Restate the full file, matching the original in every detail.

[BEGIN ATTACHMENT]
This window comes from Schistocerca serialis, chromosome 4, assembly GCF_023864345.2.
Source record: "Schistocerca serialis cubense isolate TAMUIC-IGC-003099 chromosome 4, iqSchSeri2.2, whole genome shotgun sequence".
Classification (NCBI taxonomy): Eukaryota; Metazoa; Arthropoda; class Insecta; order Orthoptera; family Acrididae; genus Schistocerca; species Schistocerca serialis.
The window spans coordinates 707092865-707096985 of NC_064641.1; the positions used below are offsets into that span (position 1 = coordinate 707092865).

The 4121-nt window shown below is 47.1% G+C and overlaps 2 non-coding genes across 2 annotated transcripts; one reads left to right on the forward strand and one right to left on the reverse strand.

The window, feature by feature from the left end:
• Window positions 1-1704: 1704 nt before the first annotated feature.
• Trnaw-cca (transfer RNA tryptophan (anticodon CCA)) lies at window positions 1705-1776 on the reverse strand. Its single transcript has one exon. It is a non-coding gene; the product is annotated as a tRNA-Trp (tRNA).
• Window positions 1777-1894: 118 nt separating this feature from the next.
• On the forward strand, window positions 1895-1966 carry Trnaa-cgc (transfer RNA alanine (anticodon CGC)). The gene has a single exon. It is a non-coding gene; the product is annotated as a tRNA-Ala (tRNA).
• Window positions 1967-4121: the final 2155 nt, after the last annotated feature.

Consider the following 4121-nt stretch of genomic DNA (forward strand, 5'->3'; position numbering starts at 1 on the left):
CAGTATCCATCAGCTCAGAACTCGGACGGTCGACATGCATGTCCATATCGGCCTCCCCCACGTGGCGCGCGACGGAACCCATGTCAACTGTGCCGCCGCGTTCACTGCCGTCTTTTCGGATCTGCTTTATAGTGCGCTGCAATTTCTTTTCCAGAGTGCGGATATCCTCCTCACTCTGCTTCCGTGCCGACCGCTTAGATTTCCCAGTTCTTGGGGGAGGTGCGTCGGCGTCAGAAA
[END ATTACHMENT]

This window comes from Schistocerca serialis, chromosome 4, assembly GCF_023864345.2.
Source record: "Schistocerca serialis cubense isolate TAMUIC-IGC-003099 chromosome 4, iqSchSeri2.2, whole genome shotgun sequence".
Classification (NCBI taxonomy): Eukaryota; Metazoa; Arthropoda; class Insecta; order Orthoptera; family Acrididae; genus Schistocerca; species Schistocerca serialis.
The window spans coordinates 707092865-707096985 of NC_064641.1; the positions used below are offsets into that span (position 1 = coordinate 707092865).

The 4121-nt window shown below is 47.1% G+C and overlaps 2 non-coding genes across 2 annotated transcripts; one reads left to right on the forward strand and one right to left on the reverse strand.

The window, feature by feature from the left end:
• Window positions 1-1704: 1704 nt before the first annotated feature.
• Trnaw-cca (transfer RNA tryptophan (anticodon CCA)) lies at window positions 1705-1776 on the reverse strand. Its single transcript has one exon. It is a non-coding gene; the product is annotated as a tRNA-Trp (tRNA).
• Window positions 1777-1894: 118 nt separating this feature from the next.
• On the forward strand, window positions 1895-1966 carry Trnaa-cgc (transfer RNA alanine (anticodon CGC)). The gene has a single exon. It is a non-coding gene; the product is annotated as a tRNA-Ala (tRNA).
• Window positions 1967-4121: the final 2155 nt, after the last annotated feature.

Consider the following 4121-nt stretch of genomic DNA (forward strand, 5'->3'; position numbering starts at 1 on the left):
CAGTATCCATCAGCTCAGAACTCGGACGGTCGACATGCATGTCCATATCGGCCTCCCCCACGTGGCGCGCGACGGAACCCATGTCAACTGTGCCGCCGCGTTCACTGCCGTCTTTTCGGATCTGCTTTATAGTGCGCTGCAATTTCTTTTCCAGAGTGCGGATATCCTCCTCACTCTGCTTCCGTGCCGACCGCTTAGATTTCCCAGTTCTTGGGGGAGGTGCGTCGGCGTCAGAAA